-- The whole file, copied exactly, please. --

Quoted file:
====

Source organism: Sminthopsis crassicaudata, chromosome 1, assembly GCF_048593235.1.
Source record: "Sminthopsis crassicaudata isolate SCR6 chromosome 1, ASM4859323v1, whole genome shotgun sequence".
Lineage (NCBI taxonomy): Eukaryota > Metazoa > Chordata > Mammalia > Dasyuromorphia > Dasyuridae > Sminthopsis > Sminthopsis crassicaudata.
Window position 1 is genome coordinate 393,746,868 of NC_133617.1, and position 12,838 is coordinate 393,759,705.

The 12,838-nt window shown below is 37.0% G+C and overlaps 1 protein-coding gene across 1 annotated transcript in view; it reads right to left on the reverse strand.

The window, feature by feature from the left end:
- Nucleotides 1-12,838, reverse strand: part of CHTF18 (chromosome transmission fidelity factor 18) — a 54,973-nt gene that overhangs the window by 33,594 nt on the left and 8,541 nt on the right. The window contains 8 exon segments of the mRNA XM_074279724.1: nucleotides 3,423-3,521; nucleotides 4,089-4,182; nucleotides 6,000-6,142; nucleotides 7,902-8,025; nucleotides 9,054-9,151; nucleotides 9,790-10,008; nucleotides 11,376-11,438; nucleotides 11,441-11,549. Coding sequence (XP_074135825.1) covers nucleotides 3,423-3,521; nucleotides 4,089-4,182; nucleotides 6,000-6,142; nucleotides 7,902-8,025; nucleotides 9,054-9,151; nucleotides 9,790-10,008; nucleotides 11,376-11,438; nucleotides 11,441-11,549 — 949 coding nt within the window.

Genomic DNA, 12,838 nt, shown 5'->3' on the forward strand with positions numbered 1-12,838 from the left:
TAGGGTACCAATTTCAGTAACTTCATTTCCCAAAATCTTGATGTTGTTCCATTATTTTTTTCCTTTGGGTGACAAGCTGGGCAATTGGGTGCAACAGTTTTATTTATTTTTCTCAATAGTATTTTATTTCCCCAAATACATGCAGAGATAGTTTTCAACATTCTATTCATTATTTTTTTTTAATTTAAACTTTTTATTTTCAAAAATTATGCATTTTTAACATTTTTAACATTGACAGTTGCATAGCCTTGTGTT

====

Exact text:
Source organism: Sminthopsis crassicaudata, chromosome 1, assembly GCF_048593235.1.
Source record: "Sminthopsis crassicaudata isolate SCR6 chromosome 1, ASM4859323v1, whole genome shotgun sequence".
Lineage (NCBI taxonomy): Eukaryota > Metazoa > Chordata > Mammalia > Dasyuromorphia > Dasyuridae > Sminthopsis > Sminthopsis crassicaudata.
Window position 1 is genome coordinate 393,746,868 of NC_133617.1, and position 12,838 is coordinate 393,759,705.

The 12,838-nt window shown below is 37.0% G+C and overlaps 1 protein-coding gene across 1 annotated transcript in view; it reads right to left on the reverse strand.

The window, feature by feature from the left end:
- Nucleotides 1-12,838, reverse strand: part of CHTF18 (chromosome transmission fidelity factor 18) — a 54,973-nt gene that overhangs the window by 33,594 nt on the left and 8,541 nt on the right. The window contains 8 exon segments of the mRNA XM_074279724.1: nucleotides 3,423-3,521; nucleotides 4,089-4,182; nucleotides 6,000-6,142; nucleotides 7,902-8,025; nucleotides 9,054-9,151; nucleotides 9,790-10,008; nucleotides 11,376-11,438; nucleotides 11,441-11,549. Coding sequence (XP_074135825.1) covers nucleotides 3,423-3,521; nucleotides 4,089-4,182; nucleotides 6,000-6,142; nucleotides 7,902-8,025; nucleotides 9,054-9,151; nucleotides 9,790-10,008; nucleotides 11,376-11,438; nucleotides 11,441-11,549 — 949 coding nt within the window.

Genomic DNA, 12,838 nt, shown 5'->3' on the forward strand with positions numbered 1-12,838 from the left:
TAGGGTACCAATTTCAGTAACTTCATTTCCCAAAATCTTGATGTTGTTCCATTATTTTTTTCCTTTGGGTGACAAGCTGGGCAATTGGGTGCAACAGTTTTATTTATTTTTCTCAATAGTATTTTATTTCCCCAAATACATGCAGAGATAGTTTTCAACATTCTATTCATTATTTTTTTTTAATTTAAACTTTTTATTTTCAAAAATTATGCATTTTTAACATTTTTAACATTGACAGTTGCATAGCCTTGTGTT